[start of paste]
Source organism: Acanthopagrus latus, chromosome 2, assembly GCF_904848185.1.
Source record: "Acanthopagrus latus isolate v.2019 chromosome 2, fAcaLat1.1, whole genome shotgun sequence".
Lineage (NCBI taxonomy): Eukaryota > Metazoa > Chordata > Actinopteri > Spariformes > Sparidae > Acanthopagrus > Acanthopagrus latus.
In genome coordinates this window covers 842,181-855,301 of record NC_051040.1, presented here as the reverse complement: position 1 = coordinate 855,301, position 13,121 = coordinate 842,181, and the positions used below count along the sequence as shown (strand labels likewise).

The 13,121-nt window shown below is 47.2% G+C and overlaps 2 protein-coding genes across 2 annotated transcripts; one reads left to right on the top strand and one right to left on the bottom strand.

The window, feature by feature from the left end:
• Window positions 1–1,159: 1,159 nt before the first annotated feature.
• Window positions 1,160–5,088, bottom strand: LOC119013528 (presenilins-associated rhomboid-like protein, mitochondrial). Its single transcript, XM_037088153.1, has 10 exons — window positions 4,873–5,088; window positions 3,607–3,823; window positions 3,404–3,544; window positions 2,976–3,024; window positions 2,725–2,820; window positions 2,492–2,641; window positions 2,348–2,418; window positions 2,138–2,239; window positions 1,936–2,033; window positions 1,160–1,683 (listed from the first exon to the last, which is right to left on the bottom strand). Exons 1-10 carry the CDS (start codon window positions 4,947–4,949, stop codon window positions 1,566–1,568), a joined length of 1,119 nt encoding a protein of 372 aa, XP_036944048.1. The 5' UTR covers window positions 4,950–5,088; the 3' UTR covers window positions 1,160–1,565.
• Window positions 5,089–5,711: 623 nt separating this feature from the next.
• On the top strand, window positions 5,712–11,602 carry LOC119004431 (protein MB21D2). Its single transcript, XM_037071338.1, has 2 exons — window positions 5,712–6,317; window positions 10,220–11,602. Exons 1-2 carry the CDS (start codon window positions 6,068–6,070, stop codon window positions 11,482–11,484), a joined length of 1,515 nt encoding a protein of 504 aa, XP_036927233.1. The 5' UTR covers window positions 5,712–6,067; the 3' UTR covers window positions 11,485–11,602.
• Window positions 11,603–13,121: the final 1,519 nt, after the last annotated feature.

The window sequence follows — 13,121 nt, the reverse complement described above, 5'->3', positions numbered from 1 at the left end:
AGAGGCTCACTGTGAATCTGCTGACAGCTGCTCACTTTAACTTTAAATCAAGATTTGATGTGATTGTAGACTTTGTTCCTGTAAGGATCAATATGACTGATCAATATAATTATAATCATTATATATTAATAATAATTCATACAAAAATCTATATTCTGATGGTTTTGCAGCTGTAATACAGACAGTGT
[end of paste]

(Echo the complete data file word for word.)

Source organism: Acanthopagrus latus, chromosome 2, assembly GCF_904848185.1.
Source record: "Acanthopagrus latus isolate v.2019 chromosome 2, fAcaLat1.1, whole genome shotgun sequence".
Lineage (NCBI taxonomy): Eukaryota > Metazoa > Chordata > Actinopteri > Spariformes > Sparidae > Acanthopagrus > Acanthopagrus latus.
In genome coordinates this window covers 842,181-855,301 of record NC_051040.1, presented here as the reverse complement: position 1 = coordinate 855,301, position 13,121 = coordinate 842,181, and the positions used below count along the sequence as shown (strand labels likewise).

The 13,121-nt window shown below is 47.2% G+C and overlaps 2 protein-coding genes across 2 annotated transcripts; one reads left to right on the top strand and one right to left on the bottom strand.

The window, feature by feature from the left end:
• Window positions 1–1,159: 1,159 nt before the first annotated feature.
• Window positions 1,160–5,088, bottom strand: LOC119013528 (presenilins-associated rhomboid-like protein, mitochondrial). Its single transcript, XM_037088153.1, has 10 exons — window positions 4,873–5,088; window positions 3,607–3,823; window positions 3,404–3,544; window positions 2,976–3,024; window positions 2,725–2,820; window positions 2,492–2,641; window positions 2,348–2,418; window positions 2,138–2,239; window positions 1,936–2,033; window positions 1,160–1,683 (listed from the first exon to the last, which is right to left on the bottom strand). Exons 1-10 carry the CDS (start codon window positions 4,947–4,949, stop codon window positions 1,566–1,568), a joined length of 1,119 nt encoding a protein of 372 aa, XP_036944048.1. The 5' UTR covers window positions 4,950–5,088; the 3' UTR covers window positions 1,160–1,565.
• Window positions 5,089–5,711: 623 nt separating this feature from the next.
• On the top strand, window positions 5,712–11,602 carry LOC119004431 (protein MB21D2). Its single transcript, XM_037071338.1, has 2 exons — window positions 5,712–6,317; window positions 10,220–11,602. Exons 1-2 carry the CDS (start codon window positions 6,068–6,070, stop codon window positions 11,482–11,484), a joined length of 1,515 nt encoding a protein of 504 aa, XP_036927233.1. The 5' UTR covers window positions 5,712–6,067; the 3' UTR covers window positions 11,485–11,602.
• Window positions 11,603–13,121: the final 1,519 nt, after the last annotated feature.

The window sequence follows — 13,121 nt, the reverse complement described above, 5'->3', positions numbered from 1 at the left end:
AGAGGCTCACTGTGAATCTGCTGACAGCTGCTCACTTTAACTTTAAATCAAGATTTGATGTGATTGTAGACTTTGTTCCTGTAAGGATCAATATGACTGATCAATATAATTATAATCATTATATATTAATAATAATTCATACAAAAATCTATATTCTGATGGTTTTGCAGCTGTAATACAGACAGTGT